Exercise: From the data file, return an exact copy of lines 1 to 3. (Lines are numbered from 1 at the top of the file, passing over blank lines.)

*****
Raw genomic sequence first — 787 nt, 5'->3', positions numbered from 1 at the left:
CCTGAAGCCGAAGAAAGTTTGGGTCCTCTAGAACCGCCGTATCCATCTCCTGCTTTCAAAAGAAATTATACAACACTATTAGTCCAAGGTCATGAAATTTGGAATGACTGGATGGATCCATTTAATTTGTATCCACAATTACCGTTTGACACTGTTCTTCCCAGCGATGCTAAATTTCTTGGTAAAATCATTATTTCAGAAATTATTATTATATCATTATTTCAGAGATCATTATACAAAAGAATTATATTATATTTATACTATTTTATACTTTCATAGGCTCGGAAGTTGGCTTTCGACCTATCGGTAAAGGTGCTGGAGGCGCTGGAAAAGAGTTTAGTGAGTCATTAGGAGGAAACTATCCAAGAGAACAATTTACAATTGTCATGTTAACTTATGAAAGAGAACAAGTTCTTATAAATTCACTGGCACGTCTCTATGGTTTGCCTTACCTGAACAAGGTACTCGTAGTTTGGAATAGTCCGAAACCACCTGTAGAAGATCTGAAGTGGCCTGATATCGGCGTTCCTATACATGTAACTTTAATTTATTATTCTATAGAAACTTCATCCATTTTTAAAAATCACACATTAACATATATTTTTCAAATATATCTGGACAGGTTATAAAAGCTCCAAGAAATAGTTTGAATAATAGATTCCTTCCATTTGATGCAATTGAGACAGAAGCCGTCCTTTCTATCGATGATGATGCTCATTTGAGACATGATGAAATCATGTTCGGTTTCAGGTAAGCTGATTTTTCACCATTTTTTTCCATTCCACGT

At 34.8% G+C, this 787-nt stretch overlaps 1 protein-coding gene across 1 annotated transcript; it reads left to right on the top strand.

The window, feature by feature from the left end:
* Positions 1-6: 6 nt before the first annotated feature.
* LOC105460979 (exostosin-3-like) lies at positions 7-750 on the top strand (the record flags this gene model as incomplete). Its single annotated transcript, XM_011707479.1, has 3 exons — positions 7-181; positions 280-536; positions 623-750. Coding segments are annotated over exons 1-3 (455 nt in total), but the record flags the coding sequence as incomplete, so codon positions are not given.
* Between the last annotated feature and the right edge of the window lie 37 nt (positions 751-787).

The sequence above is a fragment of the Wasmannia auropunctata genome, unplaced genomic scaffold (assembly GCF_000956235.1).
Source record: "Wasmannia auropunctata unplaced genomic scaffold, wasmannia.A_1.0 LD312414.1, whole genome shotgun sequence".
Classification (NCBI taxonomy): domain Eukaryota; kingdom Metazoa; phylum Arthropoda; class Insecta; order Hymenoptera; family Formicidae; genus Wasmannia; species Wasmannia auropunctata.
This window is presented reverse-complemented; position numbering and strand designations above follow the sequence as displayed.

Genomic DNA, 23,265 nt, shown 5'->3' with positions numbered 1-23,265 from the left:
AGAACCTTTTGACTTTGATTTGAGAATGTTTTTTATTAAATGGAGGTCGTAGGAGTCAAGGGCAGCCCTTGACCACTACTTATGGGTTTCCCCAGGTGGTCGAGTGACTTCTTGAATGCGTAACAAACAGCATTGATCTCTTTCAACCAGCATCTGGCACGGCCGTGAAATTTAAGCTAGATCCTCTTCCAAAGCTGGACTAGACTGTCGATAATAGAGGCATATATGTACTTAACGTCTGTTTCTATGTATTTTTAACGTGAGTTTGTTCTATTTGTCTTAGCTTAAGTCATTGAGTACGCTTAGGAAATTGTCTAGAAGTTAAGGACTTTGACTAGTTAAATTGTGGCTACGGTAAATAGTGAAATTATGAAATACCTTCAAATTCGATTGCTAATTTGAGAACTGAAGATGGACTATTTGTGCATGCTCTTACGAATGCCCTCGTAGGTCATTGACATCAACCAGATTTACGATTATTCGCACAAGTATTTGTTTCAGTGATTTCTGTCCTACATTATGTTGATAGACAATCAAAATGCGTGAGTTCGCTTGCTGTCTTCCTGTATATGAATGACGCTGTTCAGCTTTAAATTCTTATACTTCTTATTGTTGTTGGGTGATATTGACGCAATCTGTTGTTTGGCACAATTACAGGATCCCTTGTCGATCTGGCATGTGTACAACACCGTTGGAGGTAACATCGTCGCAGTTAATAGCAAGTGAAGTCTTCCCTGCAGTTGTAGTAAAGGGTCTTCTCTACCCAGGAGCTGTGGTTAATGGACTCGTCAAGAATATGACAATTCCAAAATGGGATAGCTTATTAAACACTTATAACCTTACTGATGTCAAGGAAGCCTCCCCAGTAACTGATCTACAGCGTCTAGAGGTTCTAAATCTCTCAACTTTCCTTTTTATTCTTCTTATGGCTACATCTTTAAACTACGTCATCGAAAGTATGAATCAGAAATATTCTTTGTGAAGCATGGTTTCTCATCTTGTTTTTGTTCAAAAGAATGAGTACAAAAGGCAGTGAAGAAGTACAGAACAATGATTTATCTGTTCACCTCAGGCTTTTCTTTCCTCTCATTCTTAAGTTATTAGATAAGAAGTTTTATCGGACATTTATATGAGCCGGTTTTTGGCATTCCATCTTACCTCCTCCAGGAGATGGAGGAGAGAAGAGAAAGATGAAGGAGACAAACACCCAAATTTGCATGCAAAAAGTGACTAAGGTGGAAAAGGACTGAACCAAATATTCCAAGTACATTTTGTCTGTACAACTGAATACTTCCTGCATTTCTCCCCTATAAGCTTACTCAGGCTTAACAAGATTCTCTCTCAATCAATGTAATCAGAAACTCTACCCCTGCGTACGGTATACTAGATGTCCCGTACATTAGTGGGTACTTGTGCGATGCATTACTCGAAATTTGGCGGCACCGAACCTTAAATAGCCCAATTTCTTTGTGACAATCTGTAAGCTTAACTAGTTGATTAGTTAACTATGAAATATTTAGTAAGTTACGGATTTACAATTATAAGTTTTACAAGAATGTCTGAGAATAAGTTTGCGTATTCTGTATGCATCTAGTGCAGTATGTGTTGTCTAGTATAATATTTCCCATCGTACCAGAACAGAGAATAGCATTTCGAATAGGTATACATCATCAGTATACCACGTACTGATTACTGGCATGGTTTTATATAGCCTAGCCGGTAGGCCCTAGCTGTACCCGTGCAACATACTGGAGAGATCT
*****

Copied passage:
Raw genomic sequence first — 787 nt, 5'->3', positions numbered from 1 at the left:
CCTGAAGCCGAAGAAAGTTTGGGTCCTCTAGAACCGCCGTATCCATCTCCTGCTTTCAAAAGAAATTATACAACACTATTAGTCCAAGGTCATGAAATTTGGAATGACTGGATGGATCCATTTAATTTGTATCCACAATTACCGTTTGACACTGTTCTTCCCAGCGATGCTAAATTTCTTGGTAAAATCATTATTTCAGAAATTATTATTATATCATTATTTCAGAGATCATTATACAAAAGAATTATATTATATTTATACTATTTTATACTTTCATAGGCTCGGAAGTTGGCTTTCGACCTATCGGTAAAGGTGCTGGAGGCGCTGGAAAAGAGTTTAGTGAGTCATTAGGAGGAAACTATCCAAGAGAACAATTTACAATTGTCATGTTAACTTATGAAAGAGAACAAGTTCTTATAAATTCACTGGCACGTCTCTATGGTTTGCCTTACCTGAACAAGGTACTCGTAGTTTGGAATAGTCCGAAACCACCTGTAGAAGATCTGAAGTGGCCTGATATCGGCGTTCCTATACATGTAACTTTAATTTATTATTCTATAGAAACTTCATCCATTTTTAAAAATCACACATTAACATATATTTTTCAAATATATCTGGACAGGTTATAAAAGCTCCAAGAAATAGTTTGAATAATAGATTCCTTCCATTTGATGCAATTGAGACAGAAGCCGTCCTTTCTATCGATGATGATGCTCATTTGAGACATGATGAAATCATGTTCGGTTTCAGGTAAGCTGATTTTTCACCATTTTTTTCCATTCCACGT

At 34.8% G+C, this 787-nt stretch overlaps 1 protein-coding gene across 1 annotated transcript; it reads left to right on the top strand.